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I've looked through the various questions on unit testing but can't find one that specifically answers this question.

I've got several PHP classes that contain functions that look like this:

    static function _setSuspended($Suspended, $UserID)
    {
        try {
            $con = Propel::getConnection();

            $c1 = new Criteria();
            $c1->add(DomainsPeer::USERID,$UserID);

            $update = new Criteria();
            $update->add(DomainsPeer::SUSPENDED,$Suspended);

            BasePeer::doUpdate($c1, $update, $con);

            return true;
        } catch(PropelException $e) {
            return $e->getMessage();
        }
    }

I'm using Propel as my ORM. I've read through various unit testing topics that talk about creating 'Mocks' and 'Stubs' and what not but I have not been able to find anything that specifically tells you how to test a function like above.

My thinking goes something like: I need to test the function above so I would want to call it. But if I call it, it uses Propel as the ORM and according to the Unit Testing principles I should isolate each function by itself.

I just don't see a way to do that. What am I missing here?

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4 Answers 4

up vote 1 down vote accepted

I've found that mocking the ORM doesn't give me any confidence because the ORM configuration never gets tested. ORMs also have lots of action at a distance effects which can give false confidence with unit tests. Mocking the database driver or providing an alternate in-memory database gives me much higher confidence my code is correct and is about as hard as mocking the ORM.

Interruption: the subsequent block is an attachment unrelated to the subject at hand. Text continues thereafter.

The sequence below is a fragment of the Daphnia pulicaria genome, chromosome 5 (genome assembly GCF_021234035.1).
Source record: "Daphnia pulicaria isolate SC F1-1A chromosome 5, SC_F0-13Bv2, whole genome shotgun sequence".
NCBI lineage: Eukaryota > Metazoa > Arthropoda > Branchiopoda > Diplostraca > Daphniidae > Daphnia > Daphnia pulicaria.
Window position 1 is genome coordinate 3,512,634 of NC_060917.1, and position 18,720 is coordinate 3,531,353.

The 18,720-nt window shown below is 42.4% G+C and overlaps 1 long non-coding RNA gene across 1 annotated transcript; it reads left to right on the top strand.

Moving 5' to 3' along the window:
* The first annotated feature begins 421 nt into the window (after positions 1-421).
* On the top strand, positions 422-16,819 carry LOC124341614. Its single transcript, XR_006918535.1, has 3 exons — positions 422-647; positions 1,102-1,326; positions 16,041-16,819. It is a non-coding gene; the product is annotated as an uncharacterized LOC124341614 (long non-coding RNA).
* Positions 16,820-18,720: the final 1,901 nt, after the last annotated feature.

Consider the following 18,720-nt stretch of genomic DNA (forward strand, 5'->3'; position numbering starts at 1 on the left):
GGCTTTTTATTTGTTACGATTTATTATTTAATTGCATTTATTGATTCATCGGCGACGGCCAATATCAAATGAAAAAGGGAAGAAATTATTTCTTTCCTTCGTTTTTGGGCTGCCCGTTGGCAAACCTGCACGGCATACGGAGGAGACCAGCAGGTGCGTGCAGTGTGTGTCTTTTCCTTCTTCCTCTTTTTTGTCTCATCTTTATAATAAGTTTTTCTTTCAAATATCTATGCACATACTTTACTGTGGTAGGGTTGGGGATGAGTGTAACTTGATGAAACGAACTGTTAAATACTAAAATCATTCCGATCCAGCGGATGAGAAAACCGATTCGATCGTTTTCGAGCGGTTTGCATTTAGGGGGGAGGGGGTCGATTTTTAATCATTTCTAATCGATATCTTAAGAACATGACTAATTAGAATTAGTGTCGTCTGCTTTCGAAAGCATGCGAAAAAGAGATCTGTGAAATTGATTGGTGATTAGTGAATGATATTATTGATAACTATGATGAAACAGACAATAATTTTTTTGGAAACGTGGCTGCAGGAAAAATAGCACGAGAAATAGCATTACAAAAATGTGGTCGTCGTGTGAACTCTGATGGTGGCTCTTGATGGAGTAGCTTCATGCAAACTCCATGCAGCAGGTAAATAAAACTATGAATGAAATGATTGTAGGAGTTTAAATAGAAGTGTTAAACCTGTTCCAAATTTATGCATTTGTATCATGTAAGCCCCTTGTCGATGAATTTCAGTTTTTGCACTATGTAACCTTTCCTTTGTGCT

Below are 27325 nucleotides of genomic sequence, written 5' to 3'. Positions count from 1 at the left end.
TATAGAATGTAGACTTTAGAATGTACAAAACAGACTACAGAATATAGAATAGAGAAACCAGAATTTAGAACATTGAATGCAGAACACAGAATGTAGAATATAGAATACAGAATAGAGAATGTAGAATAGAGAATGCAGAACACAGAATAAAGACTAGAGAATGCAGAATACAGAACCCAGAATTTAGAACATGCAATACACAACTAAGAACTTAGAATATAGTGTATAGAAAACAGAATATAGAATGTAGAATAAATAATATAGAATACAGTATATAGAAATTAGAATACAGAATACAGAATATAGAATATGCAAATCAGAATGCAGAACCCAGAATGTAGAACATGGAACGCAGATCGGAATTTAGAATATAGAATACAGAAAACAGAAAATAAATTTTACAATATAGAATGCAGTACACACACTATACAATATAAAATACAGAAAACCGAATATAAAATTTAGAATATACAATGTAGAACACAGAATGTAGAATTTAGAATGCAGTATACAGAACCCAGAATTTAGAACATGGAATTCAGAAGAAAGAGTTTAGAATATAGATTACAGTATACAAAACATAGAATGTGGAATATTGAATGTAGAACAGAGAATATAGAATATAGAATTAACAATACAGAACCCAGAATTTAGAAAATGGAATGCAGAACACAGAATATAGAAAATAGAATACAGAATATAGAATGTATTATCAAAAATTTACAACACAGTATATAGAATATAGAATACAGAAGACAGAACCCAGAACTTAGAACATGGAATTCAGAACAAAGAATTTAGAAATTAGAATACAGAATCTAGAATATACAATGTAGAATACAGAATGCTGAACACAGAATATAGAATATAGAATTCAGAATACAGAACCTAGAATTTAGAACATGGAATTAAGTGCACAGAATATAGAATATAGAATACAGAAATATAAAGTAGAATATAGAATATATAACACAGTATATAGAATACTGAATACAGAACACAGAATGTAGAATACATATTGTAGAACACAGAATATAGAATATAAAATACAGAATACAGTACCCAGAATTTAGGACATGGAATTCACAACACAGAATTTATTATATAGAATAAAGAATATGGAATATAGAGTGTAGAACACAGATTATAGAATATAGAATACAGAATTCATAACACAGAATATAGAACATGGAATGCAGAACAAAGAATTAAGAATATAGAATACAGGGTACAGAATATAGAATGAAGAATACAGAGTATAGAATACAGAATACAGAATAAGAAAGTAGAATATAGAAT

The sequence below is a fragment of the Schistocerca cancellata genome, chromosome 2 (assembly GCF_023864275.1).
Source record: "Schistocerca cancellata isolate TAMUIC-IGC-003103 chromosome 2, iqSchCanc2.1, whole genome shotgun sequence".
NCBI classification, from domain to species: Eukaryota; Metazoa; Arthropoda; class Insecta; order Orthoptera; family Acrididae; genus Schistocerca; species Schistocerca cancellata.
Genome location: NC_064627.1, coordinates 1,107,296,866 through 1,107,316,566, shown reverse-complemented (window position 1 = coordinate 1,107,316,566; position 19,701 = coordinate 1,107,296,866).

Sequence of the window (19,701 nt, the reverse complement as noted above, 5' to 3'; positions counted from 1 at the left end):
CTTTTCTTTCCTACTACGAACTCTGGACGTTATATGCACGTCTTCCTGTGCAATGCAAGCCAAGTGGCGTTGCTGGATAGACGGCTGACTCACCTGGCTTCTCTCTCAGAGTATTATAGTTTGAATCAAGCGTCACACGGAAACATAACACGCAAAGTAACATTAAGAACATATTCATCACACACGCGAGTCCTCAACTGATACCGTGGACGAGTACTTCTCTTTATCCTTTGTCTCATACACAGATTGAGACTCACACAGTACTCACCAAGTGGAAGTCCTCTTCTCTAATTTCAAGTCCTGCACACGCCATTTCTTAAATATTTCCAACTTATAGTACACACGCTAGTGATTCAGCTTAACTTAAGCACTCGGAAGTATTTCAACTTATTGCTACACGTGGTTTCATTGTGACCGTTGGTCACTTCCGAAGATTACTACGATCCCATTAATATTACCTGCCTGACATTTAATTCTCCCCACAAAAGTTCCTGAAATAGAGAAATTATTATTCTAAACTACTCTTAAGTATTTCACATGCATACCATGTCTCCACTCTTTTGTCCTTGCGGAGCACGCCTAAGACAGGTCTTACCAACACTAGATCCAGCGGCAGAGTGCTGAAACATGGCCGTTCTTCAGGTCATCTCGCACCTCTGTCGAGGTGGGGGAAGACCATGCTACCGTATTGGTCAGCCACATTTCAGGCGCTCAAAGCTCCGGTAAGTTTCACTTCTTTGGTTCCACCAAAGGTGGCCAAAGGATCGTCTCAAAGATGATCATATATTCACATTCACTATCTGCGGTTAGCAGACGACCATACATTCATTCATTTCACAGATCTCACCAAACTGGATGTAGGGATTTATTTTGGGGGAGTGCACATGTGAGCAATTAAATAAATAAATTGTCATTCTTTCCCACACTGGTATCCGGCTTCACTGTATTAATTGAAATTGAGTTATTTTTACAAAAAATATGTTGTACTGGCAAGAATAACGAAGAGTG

SQLite is a great in-memory database for unit testing. It's on the PDO supported database list. (PDO is the Propel 1.3 database driver.) If you don't want to use an in-memory database, you might be able to find a PDO mock already written.

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This is a generic answer in that I'm not familiar with Propel at all and only somewhat more familiar with PHP. The basic answer is that you use dependency injection. Instead of referring directly to your ORM, you create a wrapper around it, then inject the wrapper into your class/function to actually use. To do unit testing, then you create a mock or fake version of the wrapper that doesn't interface to the ORM but instead lets you configure the responses from the wrapper to your method invocations. This allows you to factor out the ORM when unit testing your functions.

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I was trying to tackle the same problem while building a PHPUnit plugin for Symfony. I ended up approaching it similarly to Django's test framework — use a separate database/connection, and destroy and rebuild it before every test.

I found that I was also able to get away with only rebuilding the test database before the first test in a test run (or if a test explicitly instructs it to); before the other tests, it just deletes all data to speed things up a little.

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I've been reading Misko Hevery's blog about testing a lot lately. It covers this situation; you'd need to use DI (dependency injection).

I am struggling myself with this a bit as well, and I also use propel.

For one, you could move the "suspend" method to the "Object" class rather than the peer. For this particular function anyway, you don't need to use the static methods to achieve this. Your API could look like:

MyObjectPeer::retrieveByPK(1)->suspend();

This would be testable via normal unit testing methods.

If it's really the database that needs to be tested, then AFAIK you need to actually have the DB involved in the test. I am using ltree and postgis a lot in my current project and I can't think of any other way to run unit tests for the model logic that depends on the DB other than to include it in my tests.

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